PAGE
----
The Dive: Chapter II

My name is Kate Cornea. I grew up in a small town in the west side of South Carolina, far from the ocean. My parents were both lawyers, with many jobs and little time for me or my sister, Katherine. So, every summer we would go to the seaside, where my aunt and uncle lived. But whereas Kit liked to go shopping and spend time with her friends, I spent every moment on the beach. I learned to row and to surf, to dive with only a face mask and flippers, and to avoid stingrays, sea urchins and sharks.

When I was twelve years old, my uncle taught me how to scuba dive. That was the greatest thrill of all. To go underwater and be able to watch the fish and the other underwater creatures for extended periods of time was one of the happiest memories of my childhood.

But then disaster struck. Shortly after my fifteenth birthday, my parents announced that we were moving to St. Louis, Missouri. Kit was excited, but I was aghast. If we were moving to St. Louis that would mean that I couldn’t spend my summers on the beach anymore! But my parents were firm. Their jobs required a move to St. Louis and they simply couldn’t continue these summer vacations. That night I cried myself to sleep.

There was no comfort. We moved within the month. I watched helplessly as my belongings were placed in the moving truck. My room, my house, my yard, my school, my friends and my ocean were all going to vanish before my eyes. The day before we left I called up my aunt. After three rings she picked up the phone.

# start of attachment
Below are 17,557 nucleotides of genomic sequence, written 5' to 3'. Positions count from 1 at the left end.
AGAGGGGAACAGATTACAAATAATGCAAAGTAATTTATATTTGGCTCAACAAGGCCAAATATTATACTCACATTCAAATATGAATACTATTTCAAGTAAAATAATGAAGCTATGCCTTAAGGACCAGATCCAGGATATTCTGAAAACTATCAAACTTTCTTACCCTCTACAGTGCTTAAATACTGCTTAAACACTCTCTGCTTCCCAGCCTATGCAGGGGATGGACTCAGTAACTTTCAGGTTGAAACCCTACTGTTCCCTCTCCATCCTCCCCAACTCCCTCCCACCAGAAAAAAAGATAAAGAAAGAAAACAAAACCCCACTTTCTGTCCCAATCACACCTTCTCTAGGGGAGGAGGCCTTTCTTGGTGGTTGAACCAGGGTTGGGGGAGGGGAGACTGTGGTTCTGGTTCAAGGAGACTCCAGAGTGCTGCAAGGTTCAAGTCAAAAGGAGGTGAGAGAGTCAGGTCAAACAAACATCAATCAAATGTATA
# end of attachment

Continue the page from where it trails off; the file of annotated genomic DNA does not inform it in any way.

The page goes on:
“Hello?”

“Hi, Aunt Jeanette.”

“Kate! How are you?”

“Not so good.”

“Oh? What’s the matter?”

“Well, you know how we’re moving to St. Louis?”

“Yes.”

“Well, I really don’t want to move. I won’t be able to spend my summers with you anymore.” Despite my best efforts, my lower lip started to tremble.

“Oh, honey, don’t feel bad! We’ll come visit you and maybe once every few years you can come visit us.”

“But I don’t want to move, Auntie!”

“I know, honey, but try not to be upset. It’ll turn out for the better. I’m sure.”

“Okay, Auntie. Bye.”

“Bye, honey. Good luck!”

I hung up feeling a little better. I tried to be optimistic, but it was hard.

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